You and I, who pay our taxes (soldiers don’t), will be the ones to pay the billions of dollars to the DRC, even though it is a small group of soldiers that benefited from the loot. Most of them are chaps whose only real participation in the war was from the safety of boardrooms, hotel rooms and posh restaurants; but they made dollars by the billion. The foot soldiers, the guys that did the actual fighting on the battlefield, only managed to come back (on foot, thank you very much) with Congolese village girls – they even had no access to the classy dames on offer! Many foot soldiers died in battle and today their wives are widows and their children orphans. The errant generals are belching richly, after sipping cold, sweating beers and munching on roast beef and goat at Kampala’s finest hangouts, in the warm company of what my American pals down in Louisiana would call ‘cute, buxom blondes’.
(Details in, God willing, my upcoming book: UGANDA – THE EVOLUTION OF A MAFIA STATE).

So those who think these senseless lockdowns are only about Covid-19 and sijui the state ensuring people are safe, I got news for you: You are very naïve!

Nobody has died of Covid-19; but hundreds are dying because of the vicious, haphazard and unreasonable manner in which government is (mis)-managing the crisis; Government knows this but still insists on lockdown. If you see nothing wrong with that picture, you must be naïve!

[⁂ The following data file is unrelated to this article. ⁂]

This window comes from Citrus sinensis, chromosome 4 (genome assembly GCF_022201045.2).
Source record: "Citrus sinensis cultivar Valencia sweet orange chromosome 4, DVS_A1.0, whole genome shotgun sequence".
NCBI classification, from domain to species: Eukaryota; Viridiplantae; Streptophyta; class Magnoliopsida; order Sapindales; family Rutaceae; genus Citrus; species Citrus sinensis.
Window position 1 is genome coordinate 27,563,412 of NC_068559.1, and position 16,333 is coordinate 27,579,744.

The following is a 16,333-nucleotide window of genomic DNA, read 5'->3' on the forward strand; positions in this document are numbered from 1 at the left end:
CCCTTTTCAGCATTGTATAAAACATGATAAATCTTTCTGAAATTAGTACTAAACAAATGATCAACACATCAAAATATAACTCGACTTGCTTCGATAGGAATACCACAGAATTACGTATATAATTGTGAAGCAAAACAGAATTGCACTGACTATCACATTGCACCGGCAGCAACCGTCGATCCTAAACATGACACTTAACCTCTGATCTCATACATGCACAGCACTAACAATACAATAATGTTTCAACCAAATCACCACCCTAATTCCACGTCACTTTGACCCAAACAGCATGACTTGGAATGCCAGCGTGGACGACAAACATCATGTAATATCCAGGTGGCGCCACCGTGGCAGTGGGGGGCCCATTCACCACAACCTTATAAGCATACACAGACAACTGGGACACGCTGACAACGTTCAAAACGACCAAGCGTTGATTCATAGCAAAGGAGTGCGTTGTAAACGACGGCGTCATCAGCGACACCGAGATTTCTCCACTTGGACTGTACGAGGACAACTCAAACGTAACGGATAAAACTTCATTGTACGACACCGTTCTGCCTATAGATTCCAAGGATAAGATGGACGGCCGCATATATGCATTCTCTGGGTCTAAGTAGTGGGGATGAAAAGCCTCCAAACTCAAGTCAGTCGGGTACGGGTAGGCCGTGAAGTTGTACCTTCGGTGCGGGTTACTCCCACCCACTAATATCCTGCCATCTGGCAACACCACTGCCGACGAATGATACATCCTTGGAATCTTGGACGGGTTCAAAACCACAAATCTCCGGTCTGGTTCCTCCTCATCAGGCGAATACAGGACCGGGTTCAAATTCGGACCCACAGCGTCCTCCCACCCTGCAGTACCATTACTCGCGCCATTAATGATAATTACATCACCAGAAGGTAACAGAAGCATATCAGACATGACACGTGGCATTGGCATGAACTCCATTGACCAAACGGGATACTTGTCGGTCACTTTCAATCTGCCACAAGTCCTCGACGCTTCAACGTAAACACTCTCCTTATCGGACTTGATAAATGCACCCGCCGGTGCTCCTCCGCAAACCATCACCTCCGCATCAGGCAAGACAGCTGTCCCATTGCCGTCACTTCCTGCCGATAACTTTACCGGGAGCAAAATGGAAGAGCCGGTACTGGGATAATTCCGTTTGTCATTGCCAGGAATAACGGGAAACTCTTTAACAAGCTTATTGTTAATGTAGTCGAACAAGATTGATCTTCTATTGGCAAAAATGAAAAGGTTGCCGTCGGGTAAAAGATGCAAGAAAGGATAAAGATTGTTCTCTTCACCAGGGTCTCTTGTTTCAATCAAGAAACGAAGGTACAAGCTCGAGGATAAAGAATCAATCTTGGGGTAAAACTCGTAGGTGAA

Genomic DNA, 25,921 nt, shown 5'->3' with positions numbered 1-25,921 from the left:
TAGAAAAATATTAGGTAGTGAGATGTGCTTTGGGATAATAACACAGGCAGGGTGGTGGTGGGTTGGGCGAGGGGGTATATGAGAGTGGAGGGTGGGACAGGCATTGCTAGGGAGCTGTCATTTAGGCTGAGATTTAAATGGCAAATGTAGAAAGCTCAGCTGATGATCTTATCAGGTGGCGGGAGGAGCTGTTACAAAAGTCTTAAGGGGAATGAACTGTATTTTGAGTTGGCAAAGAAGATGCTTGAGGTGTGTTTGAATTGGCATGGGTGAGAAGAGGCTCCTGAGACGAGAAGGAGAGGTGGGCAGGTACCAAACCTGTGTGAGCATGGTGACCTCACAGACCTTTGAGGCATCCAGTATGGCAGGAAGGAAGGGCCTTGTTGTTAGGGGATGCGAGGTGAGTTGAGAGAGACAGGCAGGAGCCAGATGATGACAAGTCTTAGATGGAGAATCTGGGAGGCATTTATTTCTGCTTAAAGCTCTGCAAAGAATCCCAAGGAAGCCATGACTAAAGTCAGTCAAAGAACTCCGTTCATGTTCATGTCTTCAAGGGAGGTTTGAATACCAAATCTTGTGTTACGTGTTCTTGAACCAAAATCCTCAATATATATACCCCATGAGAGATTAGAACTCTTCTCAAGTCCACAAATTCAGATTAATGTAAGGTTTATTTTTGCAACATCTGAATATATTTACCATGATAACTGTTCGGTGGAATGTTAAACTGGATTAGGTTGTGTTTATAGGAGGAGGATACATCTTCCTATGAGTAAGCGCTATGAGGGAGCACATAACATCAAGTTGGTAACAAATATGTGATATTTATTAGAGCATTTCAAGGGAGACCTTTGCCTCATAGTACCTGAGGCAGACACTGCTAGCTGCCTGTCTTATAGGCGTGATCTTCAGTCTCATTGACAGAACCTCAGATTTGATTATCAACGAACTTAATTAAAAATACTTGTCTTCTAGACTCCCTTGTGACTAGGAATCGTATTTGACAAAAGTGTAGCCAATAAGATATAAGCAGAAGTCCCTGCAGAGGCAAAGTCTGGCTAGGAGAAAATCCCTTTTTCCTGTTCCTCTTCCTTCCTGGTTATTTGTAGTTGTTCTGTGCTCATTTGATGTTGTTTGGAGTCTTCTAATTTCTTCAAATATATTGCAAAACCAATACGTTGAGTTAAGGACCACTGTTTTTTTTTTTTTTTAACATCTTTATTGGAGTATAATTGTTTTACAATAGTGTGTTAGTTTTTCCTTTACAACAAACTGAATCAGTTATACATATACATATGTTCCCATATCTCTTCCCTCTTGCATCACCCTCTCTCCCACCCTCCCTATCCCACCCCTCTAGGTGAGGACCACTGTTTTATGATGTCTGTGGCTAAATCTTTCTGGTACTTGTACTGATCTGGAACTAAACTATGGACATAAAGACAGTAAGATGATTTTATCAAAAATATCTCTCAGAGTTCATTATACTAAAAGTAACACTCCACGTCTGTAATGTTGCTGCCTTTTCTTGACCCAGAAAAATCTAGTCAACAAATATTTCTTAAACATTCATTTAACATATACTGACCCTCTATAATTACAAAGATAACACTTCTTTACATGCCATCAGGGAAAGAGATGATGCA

Elections are seven or eight months away. If you think the state is protecting people (who are dying of hunger) from Covid-19, by beating up and jailing opposition politicians who give them food, while allowing Ruling Party politicians to dish out food freely, you must be very naïve! Think!

The people making the decisions on lockdown are properly and perfectly insulated against the impact of their decisions. They all have salaries that lie in the bank untouched. They have Covid-19 allowances which are not so bad and even credit cards. They move everywhere. You, a mere child of your mother, who operates in a hand-to-mouth world are in your house, starving and nobody cares. If you see nothing wrong with this picture, you are very naïve!

If you can’t look beyond Covid-19 and smell winning the 2021 elections, blatant abuse of power and a separate, illicit sub-economy that has been created for a tiny privileged and rapacious elite to benefit from and featuring pillage of national resources, you are very naïve!

Two kinds of people will disagree with me: First, the naïve and complete…kinda like I used to be. Second, those benefitting from the status quo.